Development of statistics in India, his school and students
C. R. Rao organized research and training programs for outstanding students which "put India not far from the center of the statistical map of the world". He was the chairman of the UN Committee, which examined the demand for statistical personnel in Asian countries and recommended the establishment of an Institute for statistical development in South East Asia. On the basis of this recommendation the Asian Statistical Institute now known as Statistical Institute for Asia and Pacific was established in Tokyo to provide training for statisticians working in government and industrial organizations. Already P. C. Mahalanobis started setting up state statistical bureaus in different states of India and developing a network of statistical agencies at the district level for collection of data. Together with the Central Statistical Organization and the National Sample Survey in Planning of which C. R. Rao played a significant role, India has one of the best statistical systems. He founded the Indian Econometric Society, which has been active in promoting quantitative studies in econometrics for planning purposes. He also founded the Indian Society for Medical Statistics which hold conferences every year to discuss problems of current interest.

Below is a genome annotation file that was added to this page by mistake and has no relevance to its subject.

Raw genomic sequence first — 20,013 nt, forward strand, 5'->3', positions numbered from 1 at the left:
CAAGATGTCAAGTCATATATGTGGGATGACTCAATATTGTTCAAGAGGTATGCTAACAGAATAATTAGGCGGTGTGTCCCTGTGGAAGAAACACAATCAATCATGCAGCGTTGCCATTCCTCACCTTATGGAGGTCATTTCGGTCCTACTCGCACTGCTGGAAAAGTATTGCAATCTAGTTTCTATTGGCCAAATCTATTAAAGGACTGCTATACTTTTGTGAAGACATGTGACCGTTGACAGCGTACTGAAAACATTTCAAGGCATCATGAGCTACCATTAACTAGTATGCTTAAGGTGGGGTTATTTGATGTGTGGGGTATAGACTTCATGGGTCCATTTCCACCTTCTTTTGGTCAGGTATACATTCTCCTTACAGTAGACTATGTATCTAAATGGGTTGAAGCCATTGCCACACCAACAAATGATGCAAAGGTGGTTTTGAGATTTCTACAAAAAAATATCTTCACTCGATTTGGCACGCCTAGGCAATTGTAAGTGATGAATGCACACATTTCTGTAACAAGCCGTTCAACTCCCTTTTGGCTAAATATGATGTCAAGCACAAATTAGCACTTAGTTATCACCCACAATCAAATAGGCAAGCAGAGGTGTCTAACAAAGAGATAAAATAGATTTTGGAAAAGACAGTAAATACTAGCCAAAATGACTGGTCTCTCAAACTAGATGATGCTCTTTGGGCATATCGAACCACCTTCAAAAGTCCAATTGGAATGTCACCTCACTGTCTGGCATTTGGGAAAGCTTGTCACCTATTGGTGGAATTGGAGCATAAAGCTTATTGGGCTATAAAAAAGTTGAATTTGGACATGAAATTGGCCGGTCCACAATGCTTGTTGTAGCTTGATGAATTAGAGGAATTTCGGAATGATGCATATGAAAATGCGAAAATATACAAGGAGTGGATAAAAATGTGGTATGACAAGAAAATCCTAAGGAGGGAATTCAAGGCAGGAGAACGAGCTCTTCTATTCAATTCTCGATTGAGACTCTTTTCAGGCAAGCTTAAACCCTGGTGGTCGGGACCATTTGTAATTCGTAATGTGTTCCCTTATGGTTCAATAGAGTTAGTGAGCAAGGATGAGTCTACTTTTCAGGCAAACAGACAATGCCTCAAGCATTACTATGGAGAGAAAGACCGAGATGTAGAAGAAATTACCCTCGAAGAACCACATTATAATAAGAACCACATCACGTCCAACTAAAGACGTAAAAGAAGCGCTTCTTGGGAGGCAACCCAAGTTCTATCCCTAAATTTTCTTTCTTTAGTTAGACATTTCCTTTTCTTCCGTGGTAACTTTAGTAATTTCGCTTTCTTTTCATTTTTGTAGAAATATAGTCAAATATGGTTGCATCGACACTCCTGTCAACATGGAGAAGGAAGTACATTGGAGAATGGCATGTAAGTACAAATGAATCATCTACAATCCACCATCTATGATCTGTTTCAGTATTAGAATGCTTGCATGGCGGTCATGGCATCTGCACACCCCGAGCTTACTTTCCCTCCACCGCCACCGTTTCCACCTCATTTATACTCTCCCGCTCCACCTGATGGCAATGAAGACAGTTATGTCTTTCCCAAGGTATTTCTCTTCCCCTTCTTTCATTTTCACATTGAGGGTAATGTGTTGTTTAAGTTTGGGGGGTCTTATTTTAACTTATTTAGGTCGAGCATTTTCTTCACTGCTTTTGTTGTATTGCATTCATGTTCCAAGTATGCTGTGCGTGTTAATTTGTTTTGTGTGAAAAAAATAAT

His international positions: he has been the president of all prestigious statistical associations, the International Statistical Institute, Institute of Mathematical Statistics, USA and the International Biometric Society.
Above promoting the applications, he has supervised the doctoral research of 50 students who have, in turn, trained another 390 doctoral students themselves. Most of his former students now are employed in universities and other research organizations worldwide, many becoming research leaders in their areas of specialization. For example, D. Basu, S. R. S. Varadhan (Abel prize winner), U. S. R. Murthy, and S. B. Rao were his Ph.D. students. At the age of 91, he continues to guide research scholars. In reply to a query put to him as what particular achievement he is most proud of, C. R. Rao replied: "it is the outstanding contributions my students are making to statistical theory and practice".